“…Hip-Hop lyrics, but those of every great MC – are poetry if you look at them closely…I wanted to show how hip-hop created a way to take a very specific and powerful experience and turn it into a story that everyone in the world could feel and relate to.” – Shawn Corey Carter (AKA Jay-Z)
Have you ever wondered if hip-hop lyrics have a deeper meaning that just what is being said? How long did it take before you caught on to Lil Wayne’s “real G’s move in silence like Lasagna” line? Or J. Cole’s “said you love me, oh, but now you flipping like reciprocals” line? Or did you pay attention to the line before Eminem’s Lady GaGa line “she’s still a ‘mail’ lady? Or when T.I. said “my hustle grand…”?
I could go on and on about the references, the clever wordplay, and more. Hip-Hop, to me, is a very misunderstood genre of music. Today, people see Hip-Hop as nothing more than a way the exploit women, brag about money, pouring champagne on a stripper named “Krystal,” violence and more. I can’t say that not true, but, at the same time, there an unknown quality that not being shown to the masses.
“The radio’s the crime scene, the masses are the hostages.” - Joe Budden
If anyone tell me that there’s no quality or, “Hip-Hop does this and does that,” I’d give them some homework: go listen or watch J. Cole’s Lost Ones (video).
Unless you follow J. Cole or are a die hard hip-hop fan, you probably would have never thought a song like this would even exist. When was the last time you’ve heard a song like this? Without a Top 10 Hit or selling out, his album was numero uno, which is more than what I can say for a lot of other artists.
If you ever read Jay-Z’s Decoded or visit RapGenius, you’ll probably wonder “how in the world could [that artist] say all of this in this lyric” or, my personal favorite, “I would have never guessed that.” Like this line: “Flyer than a piece of paper bearin’ my name.” Or what did he really mean when he said, “I got 99 problems but a bitch ain’t one”? Did you know the the second verse of “99 Problems” was a narrative or why what you think the reason he calls himself “Hova” is not what you think it is?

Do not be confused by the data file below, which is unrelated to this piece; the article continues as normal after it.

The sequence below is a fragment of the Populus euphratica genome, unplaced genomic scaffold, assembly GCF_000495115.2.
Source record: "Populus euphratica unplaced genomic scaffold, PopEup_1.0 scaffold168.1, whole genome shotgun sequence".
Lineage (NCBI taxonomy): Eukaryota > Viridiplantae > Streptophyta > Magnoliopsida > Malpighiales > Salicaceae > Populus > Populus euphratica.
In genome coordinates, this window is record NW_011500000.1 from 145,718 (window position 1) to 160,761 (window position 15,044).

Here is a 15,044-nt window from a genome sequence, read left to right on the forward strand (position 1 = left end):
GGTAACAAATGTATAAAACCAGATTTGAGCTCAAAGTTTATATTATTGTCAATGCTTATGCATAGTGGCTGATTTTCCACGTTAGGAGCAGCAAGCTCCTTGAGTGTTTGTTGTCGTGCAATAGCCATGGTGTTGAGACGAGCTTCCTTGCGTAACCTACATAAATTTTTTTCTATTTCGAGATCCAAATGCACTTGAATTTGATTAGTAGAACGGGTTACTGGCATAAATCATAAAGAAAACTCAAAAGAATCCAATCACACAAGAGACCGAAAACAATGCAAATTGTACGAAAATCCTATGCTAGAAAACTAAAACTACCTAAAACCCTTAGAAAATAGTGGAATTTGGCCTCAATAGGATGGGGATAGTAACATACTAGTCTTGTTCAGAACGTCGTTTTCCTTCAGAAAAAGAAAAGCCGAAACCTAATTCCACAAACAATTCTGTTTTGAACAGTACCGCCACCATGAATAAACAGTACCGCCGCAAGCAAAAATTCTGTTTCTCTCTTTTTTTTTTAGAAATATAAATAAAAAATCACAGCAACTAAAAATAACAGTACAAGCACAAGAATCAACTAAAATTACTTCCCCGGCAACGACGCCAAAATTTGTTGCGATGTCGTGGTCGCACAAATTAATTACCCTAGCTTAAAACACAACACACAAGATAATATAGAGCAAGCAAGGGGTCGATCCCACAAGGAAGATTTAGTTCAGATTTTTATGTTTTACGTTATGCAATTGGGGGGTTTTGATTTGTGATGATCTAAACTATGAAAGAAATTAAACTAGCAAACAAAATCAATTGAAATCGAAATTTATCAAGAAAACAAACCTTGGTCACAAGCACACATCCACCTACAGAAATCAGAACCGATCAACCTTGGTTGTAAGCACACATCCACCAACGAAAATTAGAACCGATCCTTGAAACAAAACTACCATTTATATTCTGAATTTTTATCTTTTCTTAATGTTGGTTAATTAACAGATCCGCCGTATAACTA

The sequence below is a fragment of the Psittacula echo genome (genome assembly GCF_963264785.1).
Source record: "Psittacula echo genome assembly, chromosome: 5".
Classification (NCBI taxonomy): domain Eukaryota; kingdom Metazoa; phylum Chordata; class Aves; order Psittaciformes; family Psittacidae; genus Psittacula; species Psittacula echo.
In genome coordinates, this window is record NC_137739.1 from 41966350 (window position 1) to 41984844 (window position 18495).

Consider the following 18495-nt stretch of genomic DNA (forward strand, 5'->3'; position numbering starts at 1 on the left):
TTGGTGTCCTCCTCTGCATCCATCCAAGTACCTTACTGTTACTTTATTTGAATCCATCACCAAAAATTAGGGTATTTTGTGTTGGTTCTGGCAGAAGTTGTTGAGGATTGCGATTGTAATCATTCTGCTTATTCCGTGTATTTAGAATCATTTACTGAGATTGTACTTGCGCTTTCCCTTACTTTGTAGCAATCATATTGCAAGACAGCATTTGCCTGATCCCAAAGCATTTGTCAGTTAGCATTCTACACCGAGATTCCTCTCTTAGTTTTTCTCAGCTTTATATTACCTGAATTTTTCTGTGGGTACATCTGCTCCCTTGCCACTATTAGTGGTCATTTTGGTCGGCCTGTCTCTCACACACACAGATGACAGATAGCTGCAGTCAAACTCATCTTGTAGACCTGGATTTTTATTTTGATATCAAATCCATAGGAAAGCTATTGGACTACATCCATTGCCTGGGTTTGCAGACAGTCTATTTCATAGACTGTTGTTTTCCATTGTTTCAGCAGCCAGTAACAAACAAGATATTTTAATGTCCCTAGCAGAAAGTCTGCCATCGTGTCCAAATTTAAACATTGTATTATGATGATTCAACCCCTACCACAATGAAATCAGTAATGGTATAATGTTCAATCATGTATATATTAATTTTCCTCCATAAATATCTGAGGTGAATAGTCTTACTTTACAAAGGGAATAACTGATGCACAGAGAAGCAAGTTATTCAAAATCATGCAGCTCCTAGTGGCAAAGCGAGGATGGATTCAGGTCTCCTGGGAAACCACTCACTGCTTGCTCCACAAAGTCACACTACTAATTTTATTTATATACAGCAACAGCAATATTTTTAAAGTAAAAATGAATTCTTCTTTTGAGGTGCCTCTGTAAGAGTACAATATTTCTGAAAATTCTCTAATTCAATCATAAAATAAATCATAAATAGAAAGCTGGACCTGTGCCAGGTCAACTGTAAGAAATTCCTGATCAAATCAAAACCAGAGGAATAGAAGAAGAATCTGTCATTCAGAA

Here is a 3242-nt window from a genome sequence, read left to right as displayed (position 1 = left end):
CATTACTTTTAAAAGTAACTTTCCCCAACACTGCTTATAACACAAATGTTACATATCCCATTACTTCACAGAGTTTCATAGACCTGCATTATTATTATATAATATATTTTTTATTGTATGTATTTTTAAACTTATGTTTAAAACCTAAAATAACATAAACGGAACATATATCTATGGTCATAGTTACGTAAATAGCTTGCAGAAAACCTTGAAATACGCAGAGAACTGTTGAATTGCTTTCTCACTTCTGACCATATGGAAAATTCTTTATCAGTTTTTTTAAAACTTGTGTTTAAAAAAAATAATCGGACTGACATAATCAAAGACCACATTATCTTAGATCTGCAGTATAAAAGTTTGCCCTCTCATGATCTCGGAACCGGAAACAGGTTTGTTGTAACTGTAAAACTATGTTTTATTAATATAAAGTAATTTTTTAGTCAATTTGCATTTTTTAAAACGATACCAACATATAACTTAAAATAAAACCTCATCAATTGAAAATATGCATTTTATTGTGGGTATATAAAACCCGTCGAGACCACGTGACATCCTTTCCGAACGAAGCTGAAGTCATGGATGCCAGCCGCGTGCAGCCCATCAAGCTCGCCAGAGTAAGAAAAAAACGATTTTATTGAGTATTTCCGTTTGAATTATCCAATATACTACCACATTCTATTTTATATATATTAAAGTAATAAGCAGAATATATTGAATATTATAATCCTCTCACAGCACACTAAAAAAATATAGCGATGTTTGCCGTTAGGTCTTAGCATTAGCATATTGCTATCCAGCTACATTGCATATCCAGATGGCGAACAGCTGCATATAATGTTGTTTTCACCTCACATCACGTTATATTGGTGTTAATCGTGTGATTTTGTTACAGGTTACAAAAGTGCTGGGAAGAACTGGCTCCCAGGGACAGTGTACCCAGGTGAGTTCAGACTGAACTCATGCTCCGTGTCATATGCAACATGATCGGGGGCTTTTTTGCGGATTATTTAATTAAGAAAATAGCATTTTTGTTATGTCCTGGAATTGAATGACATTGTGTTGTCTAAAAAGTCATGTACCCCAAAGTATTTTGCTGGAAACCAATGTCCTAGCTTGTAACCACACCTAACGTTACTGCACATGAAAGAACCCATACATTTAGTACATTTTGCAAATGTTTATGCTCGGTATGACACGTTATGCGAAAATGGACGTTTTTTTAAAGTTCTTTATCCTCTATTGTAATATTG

I use to date this chick who said she had a problem with Jay-Z. I assumed it was, because he refers to himself as “Hova,” which is explained in the book. People have this way for quickly associating what they see or hear into a (usually) predetermined, bogus conclusion (i.e. Common/Fox News). If there’s one thing I’ve learn from hearing Jay-Z, Eminem, Kanye, Wayne, J. Cole, Common, at el is that these artists are not stupid. They know what they are saying and, of course, others will intercept it in a whole other way. There will never be a day when Eminem will stop being associated with the “white-boy acting black” theory (and that’s a whole other story) or Common being a quote-unquote “thug” during the white house situation. Really? When I see Common, this is what I see:
“The Legendary Lost Black Man That All Black Women Have Been Dying To Find… [Sounds like a Tyler Perry Movie, doesn’t it?]”
The whole point of this is to show that Hip-Hop is not perfect. Some of the things said about it can be true (i.e. Nelly’s Tip Drill), but at the same time, let’s not forget songs like Rapper’s Delight or The Message. Or Lupe Fiasco’s Words I Never Said or All Black Everything. Or Kanye’s ability to make great Hip-Hop that the masses can enjoy without dumping it down (another Lupe song, by the way). Or the simple fact that Hip-Hop, much like the plays or poems you read in English class that have all those meanings to them that you didn’t understand until your teacher told you, is just that…poetry.
If you have not gotten Decoded yet, I encourage you to buy it. It great for anybody who loves music, especially Hip-Hop, and even a non-fan.